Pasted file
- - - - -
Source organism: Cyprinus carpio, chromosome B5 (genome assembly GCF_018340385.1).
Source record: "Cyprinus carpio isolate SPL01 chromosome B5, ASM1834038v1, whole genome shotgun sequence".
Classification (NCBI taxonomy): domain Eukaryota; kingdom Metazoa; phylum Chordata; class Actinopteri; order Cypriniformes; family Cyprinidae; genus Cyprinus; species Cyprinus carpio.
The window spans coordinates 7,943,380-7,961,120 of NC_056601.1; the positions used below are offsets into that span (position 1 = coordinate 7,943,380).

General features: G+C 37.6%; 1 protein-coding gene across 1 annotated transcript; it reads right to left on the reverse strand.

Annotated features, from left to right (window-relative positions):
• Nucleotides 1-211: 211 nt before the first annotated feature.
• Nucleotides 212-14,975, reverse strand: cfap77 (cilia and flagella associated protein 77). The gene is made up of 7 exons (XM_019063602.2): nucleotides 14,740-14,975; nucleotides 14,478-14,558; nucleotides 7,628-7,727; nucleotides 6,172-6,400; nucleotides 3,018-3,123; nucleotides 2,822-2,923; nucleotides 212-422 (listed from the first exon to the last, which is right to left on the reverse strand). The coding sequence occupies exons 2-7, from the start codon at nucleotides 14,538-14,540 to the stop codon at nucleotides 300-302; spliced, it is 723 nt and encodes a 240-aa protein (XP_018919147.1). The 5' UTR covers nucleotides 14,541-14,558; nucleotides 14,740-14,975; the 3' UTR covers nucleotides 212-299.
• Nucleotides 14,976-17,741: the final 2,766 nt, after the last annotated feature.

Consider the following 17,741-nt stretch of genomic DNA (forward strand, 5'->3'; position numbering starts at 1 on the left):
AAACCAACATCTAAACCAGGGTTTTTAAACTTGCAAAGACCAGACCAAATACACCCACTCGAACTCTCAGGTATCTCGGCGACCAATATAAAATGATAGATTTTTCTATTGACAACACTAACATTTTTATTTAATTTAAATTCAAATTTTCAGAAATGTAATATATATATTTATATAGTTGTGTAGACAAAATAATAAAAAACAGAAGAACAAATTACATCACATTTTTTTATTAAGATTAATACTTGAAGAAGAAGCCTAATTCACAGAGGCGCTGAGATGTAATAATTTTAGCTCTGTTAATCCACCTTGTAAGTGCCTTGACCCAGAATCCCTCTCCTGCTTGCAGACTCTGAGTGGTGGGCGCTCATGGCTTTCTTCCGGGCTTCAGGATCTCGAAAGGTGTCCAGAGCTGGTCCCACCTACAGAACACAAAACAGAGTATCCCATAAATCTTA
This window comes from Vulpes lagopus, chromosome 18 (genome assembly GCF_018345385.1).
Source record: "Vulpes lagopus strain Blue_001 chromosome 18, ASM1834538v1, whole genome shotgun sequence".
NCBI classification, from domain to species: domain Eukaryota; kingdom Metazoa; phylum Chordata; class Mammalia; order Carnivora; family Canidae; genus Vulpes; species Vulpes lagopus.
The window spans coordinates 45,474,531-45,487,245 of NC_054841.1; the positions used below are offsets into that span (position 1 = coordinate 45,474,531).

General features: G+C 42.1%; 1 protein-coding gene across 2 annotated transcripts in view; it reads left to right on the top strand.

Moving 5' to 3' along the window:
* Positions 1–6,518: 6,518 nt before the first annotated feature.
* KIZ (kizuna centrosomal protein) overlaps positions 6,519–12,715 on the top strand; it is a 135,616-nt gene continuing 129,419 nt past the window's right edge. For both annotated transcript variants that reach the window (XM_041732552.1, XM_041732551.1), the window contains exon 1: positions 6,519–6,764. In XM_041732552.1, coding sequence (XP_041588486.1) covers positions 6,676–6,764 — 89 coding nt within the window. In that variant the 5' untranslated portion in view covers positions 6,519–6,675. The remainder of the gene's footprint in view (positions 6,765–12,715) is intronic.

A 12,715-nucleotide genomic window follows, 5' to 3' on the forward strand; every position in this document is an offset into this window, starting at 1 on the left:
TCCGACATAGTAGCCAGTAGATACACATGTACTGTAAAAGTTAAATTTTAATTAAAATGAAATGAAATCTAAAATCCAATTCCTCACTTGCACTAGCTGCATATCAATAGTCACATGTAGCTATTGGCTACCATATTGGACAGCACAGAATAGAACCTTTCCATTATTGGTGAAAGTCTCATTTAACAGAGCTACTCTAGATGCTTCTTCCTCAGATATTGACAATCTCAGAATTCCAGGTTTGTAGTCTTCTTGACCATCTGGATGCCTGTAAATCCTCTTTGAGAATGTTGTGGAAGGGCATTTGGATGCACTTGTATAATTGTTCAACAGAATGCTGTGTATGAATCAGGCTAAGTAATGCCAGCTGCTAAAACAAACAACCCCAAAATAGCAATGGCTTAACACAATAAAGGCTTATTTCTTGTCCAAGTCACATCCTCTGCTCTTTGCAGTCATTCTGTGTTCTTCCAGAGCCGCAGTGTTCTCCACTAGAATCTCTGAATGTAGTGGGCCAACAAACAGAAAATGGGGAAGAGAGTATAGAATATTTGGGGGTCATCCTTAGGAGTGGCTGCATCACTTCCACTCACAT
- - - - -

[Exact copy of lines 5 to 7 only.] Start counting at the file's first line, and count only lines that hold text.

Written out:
General features: G+C 37.6%; 1 protein-coding gene across 1 annotated transcript; it reads right to left on the reverse strand.

Annotated features, from left to right (window-relative positions):
• Nucleotides 1-211: 211 nt before the first annotated feature.